by Dean Radin, PhD: Physicists and cosmologists today soberly discuss the possibility of multiple dimensions beyond space and time, infinite parallel worlds, and most of the universe made out of invisible stuff (96% “dark” matter and energy).
In earlier times, we were enthralled with equally weird stories by shaman high on psychedelic plants or by mystics high on life. But unlike the abstract models pondered by today’s physicists, the mystics were reporting first-hand travelogues about worlds and spirits made up out of mostly invisible stuff. Some of their stories pushed hard on our boggle thresholds, but others were so strangely compelling that they formed the core of our enduring religious beliefs.
How shall we interpret stories about strangely invisible domains beyond the mundane world? When it comes to physics and cosmology, we rely on scientific experiments published in peer-reviewed professional journals to suggest what is repeatable and probably true. When it comes to the mystics, scholars have carefully compared claims of “other reality” experiences reported throughout history and across cultures. In doing so they’ve noticed some striking similarities. What the mystics were describing appears to be a basic human experience independent of language and culture. This suggests that beyond local customs something quite real is happening. Perhaps the most famous synthesis of these stories, called “perennialism” by scholars, was expressed by Aldus Huxley in his 1944 book The Perennial Philosophy. Huxley described this as
… the metaphysic that recognizes a divine Reality substantial to the world of things and lives and minds; the psychology that finds in the soul something similar to, or even identical with, divine Reality; the ethic that places man’s final end in the knowledge of the immanent and transcendent Ground of all being.”
The existence of a perennial philosophy raises a question: How can any group of people across the millennia agree about “other” realities coexisting with everyday reality when the members of that group represent radically different cultures, had vastly different degrees of education, and where some held strong religious beliefs and others held none? The rest of us non-mystics can’t even agree on what kind of pizza topping to order, never mind something as complex as the essential nature of reality. Psychiatrist Rick Strassman, who has investigated experiences during psychedelic experiences, was similarly struck by the strong subjective agreement about non-ordinary realities. As he put it, “Foolish, arbitrary thinking can hardly reach this degree of consensus.”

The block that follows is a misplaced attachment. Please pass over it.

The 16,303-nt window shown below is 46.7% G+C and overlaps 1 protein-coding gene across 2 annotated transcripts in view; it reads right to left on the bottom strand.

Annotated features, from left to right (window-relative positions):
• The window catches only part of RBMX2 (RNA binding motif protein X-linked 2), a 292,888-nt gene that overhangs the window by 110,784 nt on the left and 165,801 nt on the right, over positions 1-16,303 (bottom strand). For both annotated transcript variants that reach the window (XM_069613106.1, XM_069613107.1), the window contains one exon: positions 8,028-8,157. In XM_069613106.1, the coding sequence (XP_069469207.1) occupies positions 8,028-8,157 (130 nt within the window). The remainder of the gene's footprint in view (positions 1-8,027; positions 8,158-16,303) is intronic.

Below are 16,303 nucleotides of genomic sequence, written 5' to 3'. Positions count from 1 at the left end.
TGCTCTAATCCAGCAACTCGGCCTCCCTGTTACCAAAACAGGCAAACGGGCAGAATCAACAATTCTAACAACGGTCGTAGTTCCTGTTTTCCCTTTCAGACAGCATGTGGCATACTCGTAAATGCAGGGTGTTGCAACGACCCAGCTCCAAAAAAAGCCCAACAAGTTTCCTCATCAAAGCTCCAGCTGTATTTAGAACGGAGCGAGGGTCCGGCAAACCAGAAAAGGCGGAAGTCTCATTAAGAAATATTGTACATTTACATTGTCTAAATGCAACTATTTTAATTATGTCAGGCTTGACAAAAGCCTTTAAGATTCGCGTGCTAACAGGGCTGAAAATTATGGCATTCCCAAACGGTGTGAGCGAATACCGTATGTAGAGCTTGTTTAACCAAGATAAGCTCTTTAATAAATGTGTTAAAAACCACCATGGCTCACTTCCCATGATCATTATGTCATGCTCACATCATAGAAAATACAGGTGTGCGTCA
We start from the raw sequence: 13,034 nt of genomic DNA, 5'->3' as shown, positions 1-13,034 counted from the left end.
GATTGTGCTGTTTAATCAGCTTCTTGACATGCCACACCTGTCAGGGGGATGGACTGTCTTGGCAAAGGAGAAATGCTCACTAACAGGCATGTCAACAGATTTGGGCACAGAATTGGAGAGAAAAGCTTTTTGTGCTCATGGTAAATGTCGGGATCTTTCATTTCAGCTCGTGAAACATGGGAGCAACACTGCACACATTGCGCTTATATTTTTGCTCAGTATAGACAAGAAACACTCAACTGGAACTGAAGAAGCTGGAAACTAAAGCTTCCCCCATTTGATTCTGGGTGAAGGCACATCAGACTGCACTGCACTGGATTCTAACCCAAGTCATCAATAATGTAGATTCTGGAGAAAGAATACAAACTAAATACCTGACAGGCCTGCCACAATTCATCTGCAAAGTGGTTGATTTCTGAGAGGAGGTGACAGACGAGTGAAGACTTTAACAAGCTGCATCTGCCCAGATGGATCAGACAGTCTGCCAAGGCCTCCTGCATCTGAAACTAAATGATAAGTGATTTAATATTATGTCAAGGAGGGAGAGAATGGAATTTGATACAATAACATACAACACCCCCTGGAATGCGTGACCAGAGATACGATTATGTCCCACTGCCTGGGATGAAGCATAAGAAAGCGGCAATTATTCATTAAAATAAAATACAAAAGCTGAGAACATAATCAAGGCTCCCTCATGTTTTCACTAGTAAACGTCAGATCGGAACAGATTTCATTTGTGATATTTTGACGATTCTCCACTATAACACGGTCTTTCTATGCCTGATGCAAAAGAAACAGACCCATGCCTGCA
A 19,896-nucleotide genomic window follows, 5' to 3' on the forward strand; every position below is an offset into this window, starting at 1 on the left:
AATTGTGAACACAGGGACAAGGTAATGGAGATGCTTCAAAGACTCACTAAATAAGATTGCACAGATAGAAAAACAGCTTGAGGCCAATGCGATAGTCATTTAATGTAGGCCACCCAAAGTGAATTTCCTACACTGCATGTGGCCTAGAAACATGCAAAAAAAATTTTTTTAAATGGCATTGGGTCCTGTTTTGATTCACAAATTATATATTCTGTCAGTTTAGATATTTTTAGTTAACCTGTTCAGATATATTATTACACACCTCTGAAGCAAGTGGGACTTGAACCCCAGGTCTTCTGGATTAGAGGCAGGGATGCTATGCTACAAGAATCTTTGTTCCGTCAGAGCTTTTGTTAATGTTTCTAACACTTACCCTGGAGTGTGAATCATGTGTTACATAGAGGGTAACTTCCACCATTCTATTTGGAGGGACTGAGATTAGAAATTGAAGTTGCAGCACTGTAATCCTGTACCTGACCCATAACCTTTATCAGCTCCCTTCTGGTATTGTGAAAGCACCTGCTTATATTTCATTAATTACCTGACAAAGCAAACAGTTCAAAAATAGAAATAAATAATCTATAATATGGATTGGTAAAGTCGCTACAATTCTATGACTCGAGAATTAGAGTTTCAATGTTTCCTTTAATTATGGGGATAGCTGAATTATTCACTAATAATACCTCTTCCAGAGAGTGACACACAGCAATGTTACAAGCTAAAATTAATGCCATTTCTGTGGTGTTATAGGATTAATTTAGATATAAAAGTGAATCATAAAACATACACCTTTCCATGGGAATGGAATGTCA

It is worth mentioning that not all scholars of mysticism are fans of perennialism. Others prefer the idea of “constructivism,” which focuses on the differences among esoteric traditions and experiences. Still others accept that because mysticism is grounded in human experience, and humans haven’t changed much in the last 10,000 years or so, that some form of perennialism is probably valid but culture also shapes our interpretation of those experiences.
Beyond the fine points debated by scholars, many mystical traditions describe a host of time-honored techniques for developing a direct realization of the perennial reality. Perhaps the oldest is shamanism, an ancient animistic belief that everything is alive and that certain people are able to personally interact with living spirits. Evidence of shamanism can be found in the hoary mists of Stone Age prehistory and in every indigenous culture around the world.
A shaman was a doctor, priest, philosopher, scientist, oracle, and keeper of wisdom, all embodied in the same person. The shaman’s profession required him, or her, to reliably enter visionary states and to bring back pragmatically useful information. The shaman wasn’t escaping into altered states of consciousness just for fun – the very life of the tribe depended on his or her effectiveness in finding food and avoiding danger and illness. The use of psychedelic drugs was brought to a high art for this purpose, possibly including the Amanita muscaria mushroom that may have been the basis of the consciousness transformation beverage called soma by early Brahmin priests. (Some scholars today believe that soma may have been a catalyst for the ancient revealed Hindu texts, the Vedas, and ultimately for the development of yoga as a transformative practice.)
Despite its ancient roots, shamanism remains vibrantly alive today at the leading edges of the contemporary world. It is possible to purchase shamanic drumming apps for smartphones, and Google finds millions of web sites containing the word “shamanism.” Some segments of humanity have clearly retained the strong, inherent attraction for knowing beyond the known.
Methods developed by shamans for reliably exploring those far countries included dancing, chanting, drumming, fasting, controlled breathing, and ingesting psychedelic compounds. One of the most effective techniques was concentrating attention on the mind itself, or meditation. The rising popularity of meditation today suggests that a growing percentage of the population is now experiencing realities once reported only by shaman and mystics. The last time millions of people were exposed to powerful transformational tools was the “psychedelic 60s,” when LSD and other hallucinogenic compounds were adopted by popular counterculture. The consequences of a sizable proportion of Western youth suddenly seeing reality in new ways was a stupendous increase in societal creativity, and we only need to think of societal and technological changes over the last 50 years to see its lasting effects. What wonders might we see 50 years from now, as another creative impulse borne out of meditation begins to emerge?